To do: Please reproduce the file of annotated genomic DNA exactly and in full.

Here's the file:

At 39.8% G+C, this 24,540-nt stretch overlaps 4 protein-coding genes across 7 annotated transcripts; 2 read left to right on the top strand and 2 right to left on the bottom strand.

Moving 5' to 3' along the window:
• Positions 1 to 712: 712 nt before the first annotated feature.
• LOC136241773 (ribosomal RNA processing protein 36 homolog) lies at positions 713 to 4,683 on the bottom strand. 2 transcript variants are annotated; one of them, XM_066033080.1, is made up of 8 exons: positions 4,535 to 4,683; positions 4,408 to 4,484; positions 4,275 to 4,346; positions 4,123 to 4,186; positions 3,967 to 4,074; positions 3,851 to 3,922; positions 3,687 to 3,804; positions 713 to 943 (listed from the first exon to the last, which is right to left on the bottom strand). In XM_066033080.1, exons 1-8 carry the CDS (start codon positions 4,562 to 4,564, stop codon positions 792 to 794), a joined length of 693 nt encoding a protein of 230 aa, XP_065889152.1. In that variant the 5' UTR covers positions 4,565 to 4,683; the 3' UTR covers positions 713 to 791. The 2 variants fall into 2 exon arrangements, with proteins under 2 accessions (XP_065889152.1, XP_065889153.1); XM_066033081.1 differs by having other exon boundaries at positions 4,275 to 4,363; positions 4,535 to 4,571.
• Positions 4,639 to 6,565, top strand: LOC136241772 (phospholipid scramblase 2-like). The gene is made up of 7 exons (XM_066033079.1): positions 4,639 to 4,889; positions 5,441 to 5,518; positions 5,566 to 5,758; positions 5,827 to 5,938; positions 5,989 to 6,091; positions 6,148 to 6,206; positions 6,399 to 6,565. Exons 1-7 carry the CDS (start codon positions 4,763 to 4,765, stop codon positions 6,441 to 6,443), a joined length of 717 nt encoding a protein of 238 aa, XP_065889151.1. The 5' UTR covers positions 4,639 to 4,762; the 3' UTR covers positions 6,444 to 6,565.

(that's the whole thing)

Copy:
At 39.8% G+C, this 24,540-nt stretch overlaps 4 protein-coding genes across 7 annotated transcripts; 2 read left to right on the top strand and 2 right to left on the bottom strand.

Moving 5' to 3' along the window:
• Positions 1 to 712: 712 nt before the first annotated feature.
• LOC136241773 (ribosomal RNA processing protein 36 homolog) lies at positions 713 to 4,683 on the bottom strand. 2 transcript variants are annotated; one of them, XM_066033080.1, is made up of 8 exons: positions 4,535 to 4,683; positions 4,408 to 4,484; positions 4,275 to 4,346; positions 4,123 to 4,186; positions 3,967 to 4,074; positions 3,851 to 3,922; positions 3,687 to 3,804; positions 713 to 943 (listed from the first exon to the last, which is right to left on the bottom strand). In XM_066033080.1, exons 1-8 carry the CDS (start codon positions 4,562 to 4,564, stop codon positions 792 to 794), a joined length of 693 nt encoding a protein of 230 aa, XP_065889152.1. In that variant the 5' UTR covers positions 4,565 to 4,683; the 3' UTR covers positions 713 to 791. The 2 variants fall into 2 exon arrangements, with proteins under 2 accessions (XP_065889152.1, XP_065889153.1); XM_066033081.1 differs by having other exon boundaries at positions 4,275 to 4,363; positions 4,535 to 4,571.
• Positions 4,639 to 6,565, top strand: LOC136241772 (phospholipid scramblase 2-like). The gene is made up of 7 exons (XM_066033079.1): positions 4,639 to 4,889; positions 5,441 to 5,518; positions 5,566 to 5,758; positions 5,827 to 5,938; positions 5,989 to 6,091; positions 6,148 to 6,206; positions 6,399 to 6,565. Exons 1-7 carry the CDS (start codon positions 4,763 to 4,765, stop codon positions 6,441 to 6,443), a joined length of 717 nt encoding a protein of 238 aa, XP_065889151.1. The 5' UTR covers positions 4,639 to 4,762; the 3' UTR covers positions 6,444 to 6,565.